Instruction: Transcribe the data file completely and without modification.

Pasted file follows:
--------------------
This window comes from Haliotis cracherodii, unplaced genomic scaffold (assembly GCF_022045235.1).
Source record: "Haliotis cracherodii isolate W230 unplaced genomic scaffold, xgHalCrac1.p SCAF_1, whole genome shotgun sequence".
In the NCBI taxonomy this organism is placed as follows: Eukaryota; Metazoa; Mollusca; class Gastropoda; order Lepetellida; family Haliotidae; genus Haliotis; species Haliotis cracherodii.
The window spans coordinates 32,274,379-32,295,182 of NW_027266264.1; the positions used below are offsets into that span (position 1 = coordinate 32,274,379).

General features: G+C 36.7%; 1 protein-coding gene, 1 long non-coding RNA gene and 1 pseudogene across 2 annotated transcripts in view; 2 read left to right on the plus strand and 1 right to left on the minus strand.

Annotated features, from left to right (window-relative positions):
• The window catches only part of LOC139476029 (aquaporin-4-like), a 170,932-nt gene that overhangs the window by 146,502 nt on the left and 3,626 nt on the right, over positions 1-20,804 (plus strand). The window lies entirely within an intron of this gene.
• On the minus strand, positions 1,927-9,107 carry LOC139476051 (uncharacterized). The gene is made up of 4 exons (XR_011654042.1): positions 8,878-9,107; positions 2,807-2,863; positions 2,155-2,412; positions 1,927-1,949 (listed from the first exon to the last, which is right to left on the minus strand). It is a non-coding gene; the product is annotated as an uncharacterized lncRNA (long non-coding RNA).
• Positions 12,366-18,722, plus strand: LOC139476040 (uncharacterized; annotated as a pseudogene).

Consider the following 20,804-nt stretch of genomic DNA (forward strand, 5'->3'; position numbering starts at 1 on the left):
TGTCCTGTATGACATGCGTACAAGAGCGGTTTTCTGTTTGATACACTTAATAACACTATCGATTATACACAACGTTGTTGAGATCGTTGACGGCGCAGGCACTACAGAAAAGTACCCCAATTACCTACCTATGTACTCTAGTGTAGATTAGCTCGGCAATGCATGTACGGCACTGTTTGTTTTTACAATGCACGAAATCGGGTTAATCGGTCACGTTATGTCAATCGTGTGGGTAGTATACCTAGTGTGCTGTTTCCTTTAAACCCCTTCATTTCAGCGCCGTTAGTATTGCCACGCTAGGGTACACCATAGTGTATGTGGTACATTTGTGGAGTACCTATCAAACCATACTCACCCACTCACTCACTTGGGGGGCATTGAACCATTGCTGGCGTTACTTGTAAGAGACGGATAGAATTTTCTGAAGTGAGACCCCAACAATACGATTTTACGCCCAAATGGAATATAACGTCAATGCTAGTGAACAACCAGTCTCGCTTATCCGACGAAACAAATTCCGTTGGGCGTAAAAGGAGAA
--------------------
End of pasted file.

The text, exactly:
This window comes from Haliotis cracherodii, unplaced genomic scaffold (assembly GCF_022045235.1).
Source record: "Haliotis cracherodii isolate W230 unplaced genomic scaffold, xgHalCrac1.p SCAF_1, whole genome shotgun sequence".
In the NCBI taxonomy this organism is placed as follows: Eukaryota; Metazoa; Mollusca; class Gastropoda; order Lepetellida; family Haliotidae; genus Haliotis; species Haliotis cracherodii.
The window spans coordinates 32,274,379-32,295,182 of NW_027266264.1; the positions used below are offsets into that span (position 1 = coordinate 32,274,379).

General features: G+C 36.7%; 1 protein-coding gene, 1 long non-coding RNA gene and 1 pseudogene across 2 annotated transcripts in view; 2 read left to right on the plus strand and 1 right to left on the minus strand.

Annotated features, from left to right (window-relative positions):
• The window catches only part of LOC139476029 (aquaporin-4-like), a 170,932-nt gene that overhangs the window by 146,502 nt on the left and 3,626 nt on the right, over positions 1-20,804 (plus strand). The window lies entirely within an intron of this gene.
• On the minus strand, positions 1,927-9,107 carry LOC139476051 (uncharacterized). The gene is made up of 4 exons (XR_011654042.1): positions 8,878-9,107; positions 2,807-2,863; positions 2,155-2,412; positions 1,927-1,949 (listed from the first exon to the last, which is right to left on the minus strand). It is a non-coding gene; the product is annotated as an uncharacterized lncRNA (long non-coding RNA).
• Positions 12,366-18,722, plus strand: LOC139476040 (uncharacterized; annotated as a pseudogene).

Consider the following 20,804-nt stretch of genomic DNA (forward strand, 5'->3'; position numbering starts at 1 on the left):
TGTCCTGTATGACATGCGTACAAGAGCGGTTTTCTGTTTGATACACTTAATAACACTATCGATTATACACAACGTTGTTGAGATCGTTGACGGCGCAGGCACTACAGAAAAGTACCCCAATTACCTACCTATGTACTCTAGTGTAGATTAGCTCGGCAATGCATGTACGGCACTGTTTGTTTTTACAATGCACGAAATCGGGTTAATCGGTCACGTTATGTCAATCGTGTGGGTAGTATACCTAGTGTGCTGTTTCCTTTAAACCCCTTCATTTCAGCGCCGTTAGTATTGCCACGCTAGGGTACACCATAGTGTATGTGGTACATTTGTGGAGTACCTATCAAACCATACTCACCCACTCACTCACTTGGGGGGCATTGAACCATTGCTGGCGTTACTTGTAAGAGACGGATAGAATTTTCTGAAGTGAGACCCCAACAATACGATTTTACGCCCAAATGGAATATAACGTCAATGCTAGTGAACAACCAGTCTCGCTTATCCGACGAAACAAATTCCGTTGGGCGTAAAAGGAGAA